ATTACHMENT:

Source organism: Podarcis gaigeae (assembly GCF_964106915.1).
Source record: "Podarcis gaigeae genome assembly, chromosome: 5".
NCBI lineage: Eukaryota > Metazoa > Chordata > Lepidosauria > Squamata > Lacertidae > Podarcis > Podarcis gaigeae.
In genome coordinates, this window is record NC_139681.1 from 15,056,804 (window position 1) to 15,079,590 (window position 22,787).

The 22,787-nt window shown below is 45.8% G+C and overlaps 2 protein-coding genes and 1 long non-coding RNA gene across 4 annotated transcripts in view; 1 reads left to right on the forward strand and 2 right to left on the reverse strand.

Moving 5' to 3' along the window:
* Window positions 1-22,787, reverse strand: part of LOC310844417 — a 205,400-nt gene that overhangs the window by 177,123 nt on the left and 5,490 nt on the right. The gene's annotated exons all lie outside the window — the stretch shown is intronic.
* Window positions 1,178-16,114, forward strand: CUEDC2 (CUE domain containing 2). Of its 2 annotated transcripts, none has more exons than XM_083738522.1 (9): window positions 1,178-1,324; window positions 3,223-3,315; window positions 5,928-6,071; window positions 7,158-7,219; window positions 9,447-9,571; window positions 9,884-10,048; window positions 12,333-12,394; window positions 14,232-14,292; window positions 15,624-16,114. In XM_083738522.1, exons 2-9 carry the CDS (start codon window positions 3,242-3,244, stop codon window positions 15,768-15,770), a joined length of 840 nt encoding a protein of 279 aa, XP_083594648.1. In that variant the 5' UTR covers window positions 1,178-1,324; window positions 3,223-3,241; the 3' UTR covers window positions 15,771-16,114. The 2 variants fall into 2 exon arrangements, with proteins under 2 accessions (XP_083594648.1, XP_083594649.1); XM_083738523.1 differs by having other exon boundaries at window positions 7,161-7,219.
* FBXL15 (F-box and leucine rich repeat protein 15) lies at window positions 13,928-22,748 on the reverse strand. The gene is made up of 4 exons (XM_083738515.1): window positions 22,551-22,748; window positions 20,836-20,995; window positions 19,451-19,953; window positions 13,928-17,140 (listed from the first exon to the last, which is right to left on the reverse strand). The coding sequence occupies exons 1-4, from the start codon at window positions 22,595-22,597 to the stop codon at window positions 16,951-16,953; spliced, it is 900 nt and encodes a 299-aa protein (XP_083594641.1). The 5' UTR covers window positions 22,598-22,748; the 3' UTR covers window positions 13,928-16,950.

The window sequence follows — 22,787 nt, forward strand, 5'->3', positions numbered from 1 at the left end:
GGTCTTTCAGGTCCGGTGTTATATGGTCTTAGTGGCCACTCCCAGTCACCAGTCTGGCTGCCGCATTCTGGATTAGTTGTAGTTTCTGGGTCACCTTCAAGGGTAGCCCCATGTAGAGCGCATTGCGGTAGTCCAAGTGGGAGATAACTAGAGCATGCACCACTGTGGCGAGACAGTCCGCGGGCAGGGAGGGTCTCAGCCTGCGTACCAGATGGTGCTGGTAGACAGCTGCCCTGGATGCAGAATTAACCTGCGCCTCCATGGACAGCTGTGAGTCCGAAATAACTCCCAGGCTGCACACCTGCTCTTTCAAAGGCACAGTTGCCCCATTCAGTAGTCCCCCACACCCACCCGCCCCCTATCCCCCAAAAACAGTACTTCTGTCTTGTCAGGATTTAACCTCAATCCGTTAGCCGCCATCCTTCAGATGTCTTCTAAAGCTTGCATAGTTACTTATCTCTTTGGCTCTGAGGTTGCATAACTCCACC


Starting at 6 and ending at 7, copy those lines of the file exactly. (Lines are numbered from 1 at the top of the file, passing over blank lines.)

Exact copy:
Moving 5' to 3' along the window:
* Window positions 1-22,787, reverse strand: part of LOC310844417 — a 205,400-nt gene that overhangs the window by 177,123 nt on the left and 5,490 nt on the right. The gene's annotated exons all lie outside the window — the stretch shown is intronic.